Come spring, Everest's base camp will be home to a security team designed to prevent brawls like this one. It will be made up of three officers each from Nepal's army, police, and armed police force, assisted by tourism officials, the BBC has learned. The idea of a government team was first floated last summer, and reports say officials will begin manning the post in March or April—a year after a fight broke out between climbers and Sherpas some 20,000 feet in the air. "This will make it easy to resolve any conflict," a tourism ministry official told Reuters. "The presence of security officials at the base camp will give a psychological feeling to climbers that they are safe." Reuters notes that, previously, each climbing team was assigned a government employee, but those liaisons often declined to head to the 17,550-foot base camp with their team.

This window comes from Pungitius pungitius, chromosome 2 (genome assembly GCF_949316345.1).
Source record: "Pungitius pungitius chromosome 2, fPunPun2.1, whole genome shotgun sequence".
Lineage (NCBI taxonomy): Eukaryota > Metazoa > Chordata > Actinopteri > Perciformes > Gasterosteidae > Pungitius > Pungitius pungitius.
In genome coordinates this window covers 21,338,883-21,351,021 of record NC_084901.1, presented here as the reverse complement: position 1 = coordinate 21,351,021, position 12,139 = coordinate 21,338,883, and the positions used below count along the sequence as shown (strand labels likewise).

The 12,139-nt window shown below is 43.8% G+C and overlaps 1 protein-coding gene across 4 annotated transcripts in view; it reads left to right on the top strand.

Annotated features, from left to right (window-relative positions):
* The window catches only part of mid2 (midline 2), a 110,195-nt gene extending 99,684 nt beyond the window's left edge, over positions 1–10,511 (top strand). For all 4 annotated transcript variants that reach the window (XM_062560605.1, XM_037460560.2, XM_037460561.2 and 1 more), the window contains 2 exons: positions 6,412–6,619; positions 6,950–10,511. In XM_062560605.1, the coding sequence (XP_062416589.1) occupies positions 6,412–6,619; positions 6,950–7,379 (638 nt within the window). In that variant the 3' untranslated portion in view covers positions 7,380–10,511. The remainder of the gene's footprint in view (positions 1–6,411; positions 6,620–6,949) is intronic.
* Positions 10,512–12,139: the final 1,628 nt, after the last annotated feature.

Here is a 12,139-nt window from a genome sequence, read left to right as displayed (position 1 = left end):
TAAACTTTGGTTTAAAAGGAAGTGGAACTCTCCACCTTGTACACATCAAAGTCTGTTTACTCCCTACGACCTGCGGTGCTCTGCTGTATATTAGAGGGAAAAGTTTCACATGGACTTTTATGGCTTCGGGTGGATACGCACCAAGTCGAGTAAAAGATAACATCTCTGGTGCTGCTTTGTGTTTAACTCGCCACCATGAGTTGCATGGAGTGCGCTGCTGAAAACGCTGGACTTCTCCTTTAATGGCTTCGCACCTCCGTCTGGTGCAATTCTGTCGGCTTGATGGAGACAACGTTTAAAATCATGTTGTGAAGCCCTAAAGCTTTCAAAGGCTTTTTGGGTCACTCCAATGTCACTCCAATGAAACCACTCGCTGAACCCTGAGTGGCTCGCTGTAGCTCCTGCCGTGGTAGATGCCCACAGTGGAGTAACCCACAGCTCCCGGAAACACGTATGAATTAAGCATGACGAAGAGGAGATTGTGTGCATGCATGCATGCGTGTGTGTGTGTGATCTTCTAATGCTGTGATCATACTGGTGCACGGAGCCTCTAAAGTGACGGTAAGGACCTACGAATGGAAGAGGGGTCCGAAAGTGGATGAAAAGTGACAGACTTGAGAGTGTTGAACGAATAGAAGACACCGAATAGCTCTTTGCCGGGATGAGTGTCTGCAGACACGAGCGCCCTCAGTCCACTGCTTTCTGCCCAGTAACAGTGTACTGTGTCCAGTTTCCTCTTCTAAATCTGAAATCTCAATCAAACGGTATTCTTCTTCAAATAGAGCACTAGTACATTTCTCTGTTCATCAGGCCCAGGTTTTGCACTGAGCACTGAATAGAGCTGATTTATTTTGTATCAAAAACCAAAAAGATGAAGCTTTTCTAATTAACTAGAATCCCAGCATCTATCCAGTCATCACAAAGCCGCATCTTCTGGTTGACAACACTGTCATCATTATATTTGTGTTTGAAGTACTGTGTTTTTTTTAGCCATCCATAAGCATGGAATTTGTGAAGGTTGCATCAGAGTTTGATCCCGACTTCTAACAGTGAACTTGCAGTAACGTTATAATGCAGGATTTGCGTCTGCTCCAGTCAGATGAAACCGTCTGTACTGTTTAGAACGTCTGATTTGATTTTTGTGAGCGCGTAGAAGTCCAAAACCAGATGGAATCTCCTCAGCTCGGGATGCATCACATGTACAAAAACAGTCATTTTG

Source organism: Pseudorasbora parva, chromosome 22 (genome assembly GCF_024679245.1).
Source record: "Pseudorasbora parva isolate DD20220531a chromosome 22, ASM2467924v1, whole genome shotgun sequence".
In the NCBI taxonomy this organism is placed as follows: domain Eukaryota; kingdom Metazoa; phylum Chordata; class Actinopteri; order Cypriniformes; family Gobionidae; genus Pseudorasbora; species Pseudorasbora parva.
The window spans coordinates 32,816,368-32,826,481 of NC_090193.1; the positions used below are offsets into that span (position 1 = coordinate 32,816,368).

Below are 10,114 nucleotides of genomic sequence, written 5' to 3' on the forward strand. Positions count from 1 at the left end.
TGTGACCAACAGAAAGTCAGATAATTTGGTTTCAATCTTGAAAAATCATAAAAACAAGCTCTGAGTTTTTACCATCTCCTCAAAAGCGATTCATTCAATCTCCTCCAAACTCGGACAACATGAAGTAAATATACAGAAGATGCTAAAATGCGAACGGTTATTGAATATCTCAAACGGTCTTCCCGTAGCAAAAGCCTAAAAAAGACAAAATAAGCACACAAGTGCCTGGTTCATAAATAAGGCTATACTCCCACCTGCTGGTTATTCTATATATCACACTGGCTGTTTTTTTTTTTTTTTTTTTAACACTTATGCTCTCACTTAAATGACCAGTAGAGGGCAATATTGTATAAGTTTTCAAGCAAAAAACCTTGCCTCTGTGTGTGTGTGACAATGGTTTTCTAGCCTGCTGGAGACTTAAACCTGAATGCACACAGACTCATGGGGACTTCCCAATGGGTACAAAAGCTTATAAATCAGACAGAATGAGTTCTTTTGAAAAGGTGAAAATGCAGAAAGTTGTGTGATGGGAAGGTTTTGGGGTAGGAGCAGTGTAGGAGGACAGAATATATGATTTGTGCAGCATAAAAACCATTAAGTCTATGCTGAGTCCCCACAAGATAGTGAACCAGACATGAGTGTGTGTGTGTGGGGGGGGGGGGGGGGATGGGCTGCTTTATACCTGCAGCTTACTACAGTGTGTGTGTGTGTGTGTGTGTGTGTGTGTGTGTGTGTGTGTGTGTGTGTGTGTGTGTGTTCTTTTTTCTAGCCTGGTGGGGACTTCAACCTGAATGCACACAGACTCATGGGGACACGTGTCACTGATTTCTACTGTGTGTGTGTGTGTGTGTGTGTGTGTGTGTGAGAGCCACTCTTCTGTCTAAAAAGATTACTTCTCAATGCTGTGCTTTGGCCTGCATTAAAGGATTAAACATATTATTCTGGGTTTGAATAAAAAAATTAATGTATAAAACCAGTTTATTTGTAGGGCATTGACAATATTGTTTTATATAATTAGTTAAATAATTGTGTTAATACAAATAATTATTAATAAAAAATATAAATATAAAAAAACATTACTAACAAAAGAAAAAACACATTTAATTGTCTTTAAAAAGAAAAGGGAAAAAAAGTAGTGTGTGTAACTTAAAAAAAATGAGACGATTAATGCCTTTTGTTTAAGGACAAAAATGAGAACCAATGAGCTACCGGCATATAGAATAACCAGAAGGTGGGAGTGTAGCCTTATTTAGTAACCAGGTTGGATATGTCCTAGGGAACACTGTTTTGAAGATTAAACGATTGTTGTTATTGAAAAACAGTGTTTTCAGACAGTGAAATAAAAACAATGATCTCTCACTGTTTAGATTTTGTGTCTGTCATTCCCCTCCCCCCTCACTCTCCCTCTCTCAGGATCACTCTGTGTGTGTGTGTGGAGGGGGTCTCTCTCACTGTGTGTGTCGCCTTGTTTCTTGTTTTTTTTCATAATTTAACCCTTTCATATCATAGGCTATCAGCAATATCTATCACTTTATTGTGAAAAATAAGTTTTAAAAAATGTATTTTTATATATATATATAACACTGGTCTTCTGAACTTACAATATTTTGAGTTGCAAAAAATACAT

The government officials will also help enforce rules, rescue climbers, and clean up the garbage that's piling up. Meanwhile, National Geographic notes Nepal is dramatically lowering Everest's climbing fee from $25,000 to $11,000 per climber. The move eliminates the rule that allowed seven climbers to get a permit for just $70,000, and will be put in place in 2015 to "discourage artificially formed groups, where the leader does not even know some of the members of the team," an official told Reuters. "It will promote responsible and serious climbers." (Read more Mount Everest stories.)